“Stand by the cross-roads, and look, and ask for the ancient paths, where the good way is; and walk in it, and find rest for your souls (Jer. 6:16).”

The Medieval Professor is about an idea. It’s the idea that if the wisdom of the ages could be brought to bear upon our present situation the result might prove quite powerful. The Medieval Professor is not one man, but as it were the collective consciousness of the traditional Catholic and medieval sage. Like I said, it is entirely an idea, or an ideal. This site is meant to help facilitate that idea, and give it form.

Thus, the Medieval Professor is dedicated to traditional Christianity through engaging the greatest of medieval philosophy and theology. Following such minds and leaders as Bernard of Clairvaux (12th cent.), Thomas Aquinas, Bonaventure, Albert Magnus (13th cent.), Nicholas of Cusa (15th cent.), Dante and many others, The Medieval Professor is an attempt to synthesize traditional Catholic theology and philosophy with contemporary questions in the humanities and arts.

Much has changed since the high middle ages, of course. Western civilization staggers, barely hanging on to the borrowed capital of the Greco-Roman world and its Christian synthesis in Christendom. Technical and physical advancement was inevitable, to be sure. For it would be hard to fathom a more fertile sole for the germination and fruitful growth of many ideas.

But the rise of nominalism among the Franciscans undermined a metaphysical vision of the cosmos, and the over-specialization of university faculties led to a breakdown in the essential conversation between disciplines. Apart from a few great thinkers and teachers such as Aquinas and Bonaventure, the medieval ideal was instantiated most perfectly not in the universities at all, but in the great cathedrals such as Chartres, Amiens, and Notre Dame—and in the liturgies they were designed to serve. Here the sacred sciences of the quadrivium were expressed in massed stone and statuary, rose windows and labyrinths, and in the interplay between light, music, and sacramental gesture.”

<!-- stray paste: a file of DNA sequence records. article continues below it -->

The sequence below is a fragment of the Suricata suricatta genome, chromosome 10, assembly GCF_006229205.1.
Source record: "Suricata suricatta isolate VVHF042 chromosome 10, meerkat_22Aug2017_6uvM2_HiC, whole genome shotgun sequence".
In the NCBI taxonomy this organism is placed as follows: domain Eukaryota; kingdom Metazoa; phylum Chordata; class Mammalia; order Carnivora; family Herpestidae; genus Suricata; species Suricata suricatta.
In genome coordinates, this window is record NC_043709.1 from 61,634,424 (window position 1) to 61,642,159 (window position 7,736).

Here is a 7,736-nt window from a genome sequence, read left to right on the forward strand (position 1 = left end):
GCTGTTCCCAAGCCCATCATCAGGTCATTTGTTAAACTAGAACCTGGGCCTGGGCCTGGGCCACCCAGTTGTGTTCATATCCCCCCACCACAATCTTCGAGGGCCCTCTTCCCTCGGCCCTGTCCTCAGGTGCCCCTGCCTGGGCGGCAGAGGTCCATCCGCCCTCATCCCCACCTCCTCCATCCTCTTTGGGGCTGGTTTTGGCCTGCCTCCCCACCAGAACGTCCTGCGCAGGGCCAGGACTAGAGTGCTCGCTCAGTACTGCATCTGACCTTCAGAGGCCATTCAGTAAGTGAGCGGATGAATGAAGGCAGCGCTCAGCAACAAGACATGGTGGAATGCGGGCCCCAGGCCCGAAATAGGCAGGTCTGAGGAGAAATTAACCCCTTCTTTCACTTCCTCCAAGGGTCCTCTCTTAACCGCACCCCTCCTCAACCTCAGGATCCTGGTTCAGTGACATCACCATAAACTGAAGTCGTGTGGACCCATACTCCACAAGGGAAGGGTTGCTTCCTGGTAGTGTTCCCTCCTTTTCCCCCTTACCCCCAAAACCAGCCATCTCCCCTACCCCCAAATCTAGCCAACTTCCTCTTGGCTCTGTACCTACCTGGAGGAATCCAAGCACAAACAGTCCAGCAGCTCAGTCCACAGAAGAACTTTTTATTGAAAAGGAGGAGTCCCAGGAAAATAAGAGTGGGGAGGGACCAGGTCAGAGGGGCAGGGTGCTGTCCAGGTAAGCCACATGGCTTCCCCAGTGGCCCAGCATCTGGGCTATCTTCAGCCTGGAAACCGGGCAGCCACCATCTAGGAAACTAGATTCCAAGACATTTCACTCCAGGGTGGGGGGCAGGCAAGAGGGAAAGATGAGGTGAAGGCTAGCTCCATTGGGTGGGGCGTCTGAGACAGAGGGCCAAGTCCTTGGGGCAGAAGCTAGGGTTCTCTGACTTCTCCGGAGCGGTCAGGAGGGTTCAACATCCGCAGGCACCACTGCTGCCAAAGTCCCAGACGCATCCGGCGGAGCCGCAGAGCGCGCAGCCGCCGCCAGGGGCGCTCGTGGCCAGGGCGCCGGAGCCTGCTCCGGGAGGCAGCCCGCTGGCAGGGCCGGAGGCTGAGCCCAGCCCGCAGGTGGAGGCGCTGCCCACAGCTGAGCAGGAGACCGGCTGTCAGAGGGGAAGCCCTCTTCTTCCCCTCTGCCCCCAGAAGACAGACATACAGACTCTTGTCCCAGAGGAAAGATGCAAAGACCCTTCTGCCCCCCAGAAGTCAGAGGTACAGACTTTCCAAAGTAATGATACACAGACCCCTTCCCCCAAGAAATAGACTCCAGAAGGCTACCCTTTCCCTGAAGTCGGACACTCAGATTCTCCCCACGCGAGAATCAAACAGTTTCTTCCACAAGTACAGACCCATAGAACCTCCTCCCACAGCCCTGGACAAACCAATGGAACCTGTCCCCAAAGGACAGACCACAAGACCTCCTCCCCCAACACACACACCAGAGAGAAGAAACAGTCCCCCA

— Stratford Caldecott, Beauty for Truth’s Sake

And we have been dealing with the affects of this logical move away from the sacred toward the secular ever since.

The Medieval Professor is an effort at “ressourcement,” as the French say; a return to the greatest sources available to us today. And surely they are needed in the 21st century more urgently than ever before.

Finally, it would be amiss not to mention the strong influences of more recent Anglo, Orthodox, and Catholic writers such as John Henry Newman, William Morris, T.S. Eliot, C.S. Lewis, Vladimir Solovjev, G.K. Chesterton, Hilaire Belloc, J.R.R. Tolkien, Louis Bouyer, Mortimer J. Adler, Alister McIntyre, Roger Scruton, amongst countless others.

Please, feel free to browse, post comments and questions. And most importantly, enjoy the words of wisdom and the form of beauty found within our common Christian heritage. Some say “Christendom is dead.” I say, “Christendom, live forever!”

Thanks for visiting!


*Giovanni Paolo Bedini’s, A Cardinal In His Study